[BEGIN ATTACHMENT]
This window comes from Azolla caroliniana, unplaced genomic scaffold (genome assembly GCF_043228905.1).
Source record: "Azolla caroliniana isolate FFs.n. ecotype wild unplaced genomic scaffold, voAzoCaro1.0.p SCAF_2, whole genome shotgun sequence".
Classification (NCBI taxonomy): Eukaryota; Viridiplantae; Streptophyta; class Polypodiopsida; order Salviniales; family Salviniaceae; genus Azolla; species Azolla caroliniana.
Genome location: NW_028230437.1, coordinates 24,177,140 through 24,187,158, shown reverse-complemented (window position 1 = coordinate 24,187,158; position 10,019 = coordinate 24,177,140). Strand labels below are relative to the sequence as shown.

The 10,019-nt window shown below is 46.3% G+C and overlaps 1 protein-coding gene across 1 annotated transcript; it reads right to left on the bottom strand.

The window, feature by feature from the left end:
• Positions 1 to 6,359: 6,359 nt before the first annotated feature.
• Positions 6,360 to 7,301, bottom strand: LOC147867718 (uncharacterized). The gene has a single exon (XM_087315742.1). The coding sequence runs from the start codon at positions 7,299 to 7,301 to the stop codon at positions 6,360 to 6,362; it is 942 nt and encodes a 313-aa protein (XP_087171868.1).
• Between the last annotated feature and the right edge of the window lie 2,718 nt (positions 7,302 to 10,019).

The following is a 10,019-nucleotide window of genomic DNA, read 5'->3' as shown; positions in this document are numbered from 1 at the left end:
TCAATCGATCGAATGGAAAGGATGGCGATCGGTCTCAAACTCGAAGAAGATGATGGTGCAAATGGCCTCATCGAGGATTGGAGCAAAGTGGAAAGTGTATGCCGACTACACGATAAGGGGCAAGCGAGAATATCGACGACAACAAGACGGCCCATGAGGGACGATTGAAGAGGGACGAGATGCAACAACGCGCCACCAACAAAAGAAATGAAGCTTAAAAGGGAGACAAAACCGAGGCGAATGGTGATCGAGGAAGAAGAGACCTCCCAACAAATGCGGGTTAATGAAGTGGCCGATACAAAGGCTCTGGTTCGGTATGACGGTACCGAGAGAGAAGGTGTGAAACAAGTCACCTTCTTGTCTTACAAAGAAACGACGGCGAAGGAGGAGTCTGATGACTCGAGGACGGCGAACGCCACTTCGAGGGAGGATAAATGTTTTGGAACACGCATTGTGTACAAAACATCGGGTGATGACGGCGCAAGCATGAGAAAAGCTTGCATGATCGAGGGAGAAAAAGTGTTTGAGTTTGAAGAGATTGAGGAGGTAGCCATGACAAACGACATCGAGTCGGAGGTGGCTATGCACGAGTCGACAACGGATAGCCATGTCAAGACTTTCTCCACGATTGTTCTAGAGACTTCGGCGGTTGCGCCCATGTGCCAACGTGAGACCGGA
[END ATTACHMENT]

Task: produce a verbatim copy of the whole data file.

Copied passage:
This window comes from Azolla caroliniana, unplaced genomic scaffold (genome assembly GCF_043228905.1).
Source record: "Azolla caroliniana isolate FFs.n. ecotype wild unplaced genomic scaffold, voAzoCaro1.0.p SCAF_2, whole genome shotgun sequence".
Classification (NCBI taxonomy): Eukaryota; Viridiplantae; Streptophyta; class Polypodiopsida; order Salviniales; family Salviniaceae; genus Azolla; species Azolla caroliniana.
Genome location: NW_028230437.1, coordinates 24,177,140 through 24,187,158, shown reverse-complemented (window position 1 = coordinate 24,187,158; position 10,019 = coordinate 24,177,140). Strand labels below are relative to the sequence as shown.

The 10,019-nt window shown below is 46.3% G+C and overlaps 1 protein-coding gene across 1 annotated transcript; it reads right to left on the bottom strand.

The window, feature by feature from the left end:
• Positions 1 to 6,359: 6,359 nt before the first annotated feature.
• Positions 6,360 to 7,301, bottom strand: LOC147867718 (uncharacterized). The gene has a single exon (XM_087315742.1). The coding sequence runs from the start codon at positions 7,299 to 7,301 to the stop codon at positions 6,360 to 6,362; it is 942 nt and encodes a 313-aa protein (XP_087171868.1).
• Between the last annotated feature and the right edge of the window lie 2,718 nt (positions 7,302 to 10,019).

The following is a 10,019-nucleotide window of genomic DNA, read 5'->3' as shown; positions in this document are numbered from 1 at the left end:
TCAATCGATCGAATGGAAAGGATGGCGATCGGTCTCAAACTCGAAGAAGATGATGGTGCAAATGGCCTCATCGAGGATTGGAGCAAAGTGGAAAGTGTATGCCGACTACACGATAAGGGGCAAGCGAGAATATCGACGACAACAAGACGGCCCATGAGGGACGATTGAAGAGGGACGAGATGCAACAACGCGCCACCAACAAAAGAAATGAAGCTTAAAAGGGAGACAAAACCGAGGCGAATGGTGATCGAGGAAGAAGAGACCTCCCAACAAATGCGGGTTAATGAAGTGGCCGATACAAAGGCTCTGGTTCGGTATGACGGTACCGAGAGAGAAGGTGTGAAACAAGTCACCTTCTTGTCTTACAAAGAAACGACGGCGAAGGAGGAGTCTGATGACTCGAGGACGGCGAACGCCACTTCGAGGGAGGATAAATGTTTTGGAACACGCATTGTGTACAAAACATCGGGTGATGACGGCGCAAGCATGAGAAAAGCTTGCATGATCGAGGGAGAAAAAGTGTTTGAGTTTGAAGAGATTGAGGAGGTAGCCATGACAAACGACATCGAGTCGGAGGTGGCTATGCACGAGTCGACAACGGATAGCCATGTCAAGACTTTCTCCACGATTGTTCTAGAGACTTCGGCGGTTGCGCCCATGTGCCAACGTGAGACCGGA